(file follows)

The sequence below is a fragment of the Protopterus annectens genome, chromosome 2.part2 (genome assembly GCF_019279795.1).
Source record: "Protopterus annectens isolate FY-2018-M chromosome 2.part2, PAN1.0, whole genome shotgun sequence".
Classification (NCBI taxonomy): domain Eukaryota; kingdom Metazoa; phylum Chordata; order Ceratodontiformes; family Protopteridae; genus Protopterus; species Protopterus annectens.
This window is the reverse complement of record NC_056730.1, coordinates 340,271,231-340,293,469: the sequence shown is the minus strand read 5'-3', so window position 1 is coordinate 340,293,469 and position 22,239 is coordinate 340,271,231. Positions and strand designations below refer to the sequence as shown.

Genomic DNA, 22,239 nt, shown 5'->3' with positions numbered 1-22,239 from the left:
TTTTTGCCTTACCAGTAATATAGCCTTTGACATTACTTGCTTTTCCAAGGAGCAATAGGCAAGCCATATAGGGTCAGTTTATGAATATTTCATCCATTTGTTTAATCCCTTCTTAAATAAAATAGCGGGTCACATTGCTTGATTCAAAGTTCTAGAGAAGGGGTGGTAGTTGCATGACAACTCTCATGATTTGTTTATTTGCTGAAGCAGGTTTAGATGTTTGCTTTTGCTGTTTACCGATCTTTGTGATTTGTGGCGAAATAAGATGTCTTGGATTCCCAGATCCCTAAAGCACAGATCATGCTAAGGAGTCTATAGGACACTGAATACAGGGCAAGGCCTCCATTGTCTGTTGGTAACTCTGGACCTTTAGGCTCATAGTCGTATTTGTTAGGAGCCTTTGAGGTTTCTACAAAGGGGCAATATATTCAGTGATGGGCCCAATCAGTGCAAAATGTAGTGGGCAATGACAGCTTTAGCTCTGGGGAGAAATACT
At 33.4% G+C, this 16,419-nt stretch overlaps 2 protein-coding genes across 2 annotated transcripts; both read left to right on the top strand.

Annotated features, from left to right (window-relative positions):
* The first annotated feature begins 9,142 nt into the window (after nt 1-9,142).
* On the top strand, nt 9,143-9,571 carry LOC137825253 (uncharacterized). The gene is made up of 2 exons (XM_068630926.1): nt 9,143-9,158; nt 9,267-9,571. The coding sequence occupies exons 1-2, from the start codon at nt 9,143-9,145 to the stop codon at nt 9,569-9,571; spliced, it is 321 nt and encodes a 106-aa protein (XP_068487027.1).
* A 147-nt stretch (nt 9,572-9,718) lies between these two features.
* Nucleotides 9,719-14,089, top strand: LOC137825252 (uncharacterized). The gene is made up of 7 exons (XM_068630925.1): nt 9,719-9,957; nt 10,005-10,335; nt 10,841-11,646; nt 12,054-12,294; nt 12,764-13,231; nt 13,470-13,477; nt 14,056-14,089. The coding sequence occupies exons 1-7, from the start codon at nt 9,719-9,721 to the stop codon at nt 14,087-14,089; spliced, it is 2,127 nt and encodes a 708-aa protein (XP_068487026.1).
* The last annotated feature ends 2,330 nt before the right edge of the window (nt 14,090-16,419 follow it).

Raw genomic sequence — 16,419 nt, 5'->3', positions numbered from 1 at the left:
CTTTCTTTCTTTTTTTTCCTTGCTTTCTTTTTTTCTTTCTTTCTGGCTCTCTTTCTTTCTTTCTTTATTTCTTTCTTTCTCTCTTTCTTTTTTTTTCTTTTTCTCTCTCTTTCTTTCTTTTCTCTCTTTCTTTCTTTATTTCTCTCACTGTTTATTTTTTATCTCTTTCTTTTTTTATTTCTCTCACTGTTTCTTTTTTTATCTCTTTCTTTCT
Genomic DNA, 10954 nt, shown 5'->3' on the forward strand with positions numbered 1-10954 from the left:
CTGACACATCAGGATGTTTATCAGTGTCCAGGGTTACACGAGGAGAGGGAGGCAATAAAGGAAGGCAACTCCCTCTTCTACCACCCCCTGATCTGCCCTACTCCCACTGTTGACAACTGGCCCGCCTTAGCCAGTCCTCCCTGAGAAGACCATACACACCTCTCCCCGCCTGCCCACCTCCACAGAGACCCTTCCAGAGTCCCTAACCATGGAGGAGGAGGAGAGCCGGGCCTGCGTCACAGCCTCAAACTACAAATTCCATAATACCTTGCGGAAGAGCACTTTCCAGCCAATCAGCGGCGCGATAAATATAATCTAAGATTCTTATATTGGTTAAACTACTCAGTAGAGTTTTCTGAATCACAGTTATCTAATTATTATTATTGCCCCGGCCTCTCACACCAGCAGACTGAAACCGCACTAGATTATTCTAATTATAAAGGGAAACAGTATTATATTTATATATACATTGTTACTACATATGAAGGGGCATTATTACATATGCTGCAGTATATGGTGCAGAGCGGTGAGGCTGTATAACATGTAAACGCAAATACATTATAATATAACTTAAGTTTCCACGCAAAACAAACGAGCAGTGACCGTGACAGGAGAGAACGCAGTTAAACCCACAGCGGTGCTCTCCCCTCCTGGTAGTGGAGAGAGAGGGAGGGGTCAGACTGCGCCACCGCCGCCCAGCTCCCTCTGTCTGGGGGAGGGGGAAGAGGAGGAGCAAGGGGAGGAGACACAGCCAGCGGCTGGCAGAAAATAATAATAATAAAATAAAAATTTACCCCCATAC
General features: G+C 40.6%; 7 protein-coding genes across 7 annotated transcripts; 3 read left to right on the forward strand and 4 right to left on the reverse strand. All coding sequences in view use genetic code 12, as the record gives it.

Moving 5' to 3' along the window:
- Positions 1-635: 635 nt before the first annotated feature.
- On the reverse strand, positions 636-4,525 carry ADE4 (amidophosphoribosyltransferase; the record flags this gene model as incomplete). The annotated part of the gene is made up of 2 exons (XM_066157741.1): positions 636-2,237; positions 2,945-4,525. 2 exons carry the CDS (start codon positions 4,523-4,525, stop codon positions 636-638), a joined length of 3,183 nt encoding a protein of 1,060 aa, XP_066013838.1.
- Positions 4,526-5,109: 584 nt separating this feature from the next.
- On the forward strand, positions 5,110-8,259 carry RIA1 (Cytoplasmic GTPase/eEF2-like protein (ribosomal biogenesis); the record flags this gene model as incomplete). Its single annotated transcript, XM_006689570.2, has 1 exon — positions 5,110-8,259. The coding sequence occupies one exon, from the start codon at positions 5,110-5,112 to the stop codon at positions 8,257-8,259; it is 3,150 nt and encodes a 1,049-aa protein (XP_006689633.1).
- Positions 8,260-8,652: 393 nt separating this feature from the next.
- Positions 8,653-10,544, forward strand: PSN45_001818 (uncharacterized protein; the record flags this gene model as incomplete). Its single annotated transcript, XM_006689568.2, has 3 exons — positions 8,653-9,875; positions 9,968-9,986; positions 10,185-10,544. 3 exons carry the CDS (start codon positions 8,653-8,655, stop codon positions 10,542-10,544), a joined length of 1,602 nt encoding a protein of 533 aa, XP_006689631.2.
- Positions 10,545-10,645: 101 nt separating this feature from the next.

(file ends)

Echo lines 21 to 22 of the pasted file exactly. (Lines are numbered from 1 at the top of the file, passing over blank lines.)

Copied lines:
- On the reverse strand, positions 636-4,525 carry ADE4 (amidophosphoribosyltransferase; the record flags this gene model as incomplete). The annotated part of the gene is made up of 2 exons (XM_066157741.1): positions 636-2,237; positions 2,945-4,525. 2 exons carry the CDS (start codon positions 4,523-4,525, stop codon positions 636-638), a joined length of 3,183 nt encoding a protein of 1,060 aa, XP_066013838.1.
- Positions 4,526-5,109: 584 nt separating this feature from the next.